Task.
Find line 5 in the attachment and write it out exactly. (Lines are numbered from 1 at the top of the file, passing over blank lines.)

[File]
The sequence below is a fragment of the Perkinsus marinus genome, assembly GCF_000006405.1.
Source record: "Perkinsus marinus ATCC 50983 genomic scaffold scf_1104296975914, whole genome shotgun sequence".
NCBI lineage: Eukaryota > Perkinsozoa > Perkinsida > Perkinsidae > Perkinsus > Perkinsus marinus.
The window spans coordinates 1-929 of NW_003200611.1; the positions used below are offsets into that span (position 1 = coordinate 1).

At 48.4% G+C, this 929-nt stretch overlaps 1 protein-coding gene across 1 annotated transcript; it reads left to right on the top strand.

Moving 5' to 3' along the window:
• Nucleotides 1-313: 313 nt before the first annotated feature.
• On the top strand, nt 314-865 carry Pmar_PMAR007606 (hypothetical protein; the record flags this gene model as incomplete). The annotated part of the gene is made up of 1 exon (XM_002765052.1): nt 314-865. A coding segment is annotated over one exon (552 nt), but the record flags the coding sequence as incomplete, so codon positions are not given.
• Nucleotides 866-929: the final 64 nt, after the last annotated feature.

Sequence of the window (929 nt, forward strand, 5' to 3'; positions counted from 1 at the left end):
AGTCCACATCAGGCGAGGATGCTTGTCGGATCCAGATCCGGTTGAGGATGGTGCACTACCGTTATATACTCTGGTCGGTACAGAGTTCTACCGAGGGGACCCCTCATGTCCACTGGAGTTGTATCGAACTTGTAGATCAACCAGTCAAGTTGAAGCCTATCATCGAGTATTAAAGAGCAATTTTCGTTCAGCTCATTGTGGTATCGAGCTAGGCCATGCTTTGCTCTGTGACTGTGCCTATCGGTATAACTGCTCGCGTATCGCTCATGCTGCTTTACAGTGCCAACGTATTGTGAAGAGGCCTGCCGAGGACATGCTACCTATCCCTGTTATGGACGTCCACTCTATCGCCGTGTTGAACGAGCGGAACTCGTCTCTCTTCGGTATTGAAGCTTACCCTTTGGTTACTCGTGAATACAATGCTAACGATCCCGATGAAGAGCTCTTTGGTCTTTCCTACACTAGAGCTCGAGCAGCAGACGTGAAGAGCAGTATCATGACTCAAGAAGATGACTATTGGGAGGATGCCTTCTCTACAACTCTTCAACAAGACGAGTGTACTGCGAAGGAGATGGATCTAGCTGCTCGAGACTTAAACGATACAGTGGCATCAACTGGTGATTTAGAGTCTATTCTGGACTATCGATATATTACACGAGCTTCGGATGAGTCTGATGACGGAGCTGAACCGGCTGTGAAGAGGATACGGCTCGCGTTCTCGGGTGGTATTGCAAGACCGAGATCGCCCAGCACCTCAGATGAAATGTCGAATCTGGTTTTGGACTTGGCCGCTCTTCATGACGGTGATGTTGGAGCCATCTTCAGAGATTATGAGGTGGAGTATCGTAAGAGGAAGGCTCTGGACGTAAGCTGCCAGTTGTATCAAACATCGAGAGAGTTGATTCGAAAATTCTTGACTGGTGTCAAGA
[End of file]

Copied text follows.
At 48.4% G+C, this 929-nt stretch overlaps 1 protein-coding gene across 1 annotated transcript; it reads left to right on the top strand.